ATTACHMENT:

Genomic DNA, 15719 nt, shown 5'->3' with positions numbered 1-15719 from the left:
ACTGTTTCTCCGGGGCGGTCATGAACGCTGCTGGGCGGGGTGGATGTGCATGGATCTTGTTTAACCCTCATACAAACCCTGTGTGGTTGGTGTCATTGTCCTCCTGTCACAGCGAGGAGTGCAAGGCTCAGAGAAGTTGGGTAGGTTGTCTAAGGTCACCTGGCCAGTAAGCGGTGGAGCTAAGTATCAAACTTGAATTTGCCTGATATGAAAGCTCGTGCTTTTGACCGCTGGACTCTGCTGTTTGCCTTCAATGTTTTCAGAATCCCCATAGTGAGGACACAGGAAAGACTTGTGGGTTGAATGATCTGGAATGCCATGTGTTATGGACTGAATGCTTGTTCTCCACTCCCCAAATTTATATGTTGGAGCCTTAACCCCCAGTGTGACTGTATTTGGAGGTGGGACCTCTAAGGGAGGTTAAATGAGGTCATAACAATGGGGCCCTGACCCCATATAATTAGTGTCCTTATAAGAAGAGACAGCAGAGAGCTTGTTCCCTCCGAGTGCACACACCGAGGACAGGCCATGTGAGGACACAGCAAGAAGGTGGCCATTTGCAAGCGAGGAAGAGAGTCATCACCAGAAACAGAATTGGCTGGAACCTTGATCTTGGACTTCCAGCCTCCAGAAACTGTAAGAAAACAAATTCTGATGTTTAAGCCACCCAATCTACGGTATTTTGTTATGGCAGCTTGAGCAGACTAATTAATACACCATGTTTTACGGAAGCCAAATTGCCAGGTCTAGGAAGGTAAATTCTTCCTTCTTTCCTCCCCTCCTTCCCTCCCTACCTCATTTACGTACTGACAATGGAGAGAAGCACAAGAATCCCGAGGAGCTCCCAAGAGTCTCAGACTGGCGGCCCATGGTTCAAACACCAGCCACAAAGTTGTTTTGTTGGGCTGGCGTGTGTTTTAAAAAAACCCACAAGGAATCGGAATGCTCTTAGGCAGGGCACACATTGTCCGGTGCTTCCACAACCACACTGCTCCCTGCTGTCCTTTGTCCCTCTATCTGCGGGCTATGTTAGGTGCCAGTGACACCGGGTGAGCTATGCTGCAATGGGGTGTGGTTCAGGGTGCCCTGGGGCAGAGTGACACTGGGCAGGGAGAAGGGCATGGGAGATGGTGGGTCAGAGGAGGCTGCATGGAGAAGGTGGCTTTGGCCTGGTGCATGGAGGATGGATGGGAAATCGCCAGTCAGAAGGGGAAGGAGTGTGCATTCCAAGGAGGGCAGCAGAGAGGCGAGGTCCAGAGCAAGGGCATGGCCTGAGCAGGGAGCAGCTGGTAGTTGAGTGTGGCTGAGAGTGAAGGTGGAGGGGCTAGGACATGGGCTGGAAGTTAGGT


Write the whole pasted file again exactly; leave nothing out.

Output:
Genomic DNA, 15719 nt, shown 5'->3' with positions numbered 1-15719 from the left:
ACTGTTTCTCCGGGGCGGTCATGAACGCTGCTGGGCGGGGTGGATGTGCATGGATCTTGTTTAACCCTCATACAAACCCTGTGTGGTTGGTGTCATTGTCCTCCTGTCACAGCGAGGAGTGCAAGGCTCAGAGAAGTTGGGTAGGTTGTCTAAGGTCACCTGGCCAGTAAGCGGTGGAGCTAAGTATCAAACTTGAATTTGCCTGATATGAAAGCTCGTGCTTTTGACCGCTGGACTCTGCTGTTTGCCTTCAATGTTTTCAGAATCCCCATAGTGAGGACACAGGAAAGACTTGTGGGTTGAATGATCTGGAATGCCATGTGTTATGGACTGAATGCTTGTTCTCCACTCCCCAAATTTATATGTTGGAGCCTTAACCCCCAGTGTGACTGTATTTGGAGGTGGGACCTCTAAGGGAGGTTAAATGAGGTCATAACAATGGGGCCCTGACCCCATATAATTAGTGTCCTTATAAGAAGAGACAGCAGAGAGCTTGTTCCCTCCGAGTGCACACACCGAGGACAGGCCATGTGAGGACACAGCAAGAAGGTGGCCATTTGCAAGCGAGGAAGAGAGTCATCACCAGAAACAGAATTGGCTGGAACCTTGATCTTGGACTTCCAGCCTCCAGAAACTGTAAGAAAACAAATTCTGATGTTTAAGCCACCCAATCTACGGTATTTTGTTATGGCAGCTTGAGCAGACTAATTAATACACCATGTTTTACGGAAGCCAAATTGCCAGGTCTAGGAAGGTAAATTCTTCCTTCTTTCCTCCCCTCCTTCCCTCCCTACCTCATTTACGTACTGACAATGGAGAGAAGCACAAGAATCCCGAGGAGCTCCCAAGAGTCTCAGACTGGCGGCCCATGGTTCAAACACCAGCCACAAAGTTGTTTTGTTGGGCTGGCGTGTGTTTTAAAAAAACCCACAAGGAATCGGAATGCTCTTAGGCAGGGCACACATTGTCCGGTGCTTCCACAACCACACTGCTCCCTGCTGTCCTTTGTCCCTCTATCTGCGGGCTATGTTAGGTGCCAGTGACACCGGGTGAGCTATGCTGCAATGGGGTGTGGTTCAGGGTGCCCTGGGGCAGAGTGACACTGGGCAGGGAGAAGGGCATGGGAGATGGTGGGTCAGAGGAGGCTGCATGGAGAAGGTGGCTTTGGCCTGGTGCATGGAGGATGGATGGGAAATCGCCAGTCAGAAGGGGAAGGAGTGTGCATTCCAAGGAGGGCAGCAGAGAGGCGAGGTCCAGAGCAAGGGCATGGCCTGAGCAGGGAGCAGCTGGTAGTTGAGTGTGGCTGAGAGTGAAGGTGGAGGGGCTAGGACATGGGCTGGAAGTTAGGT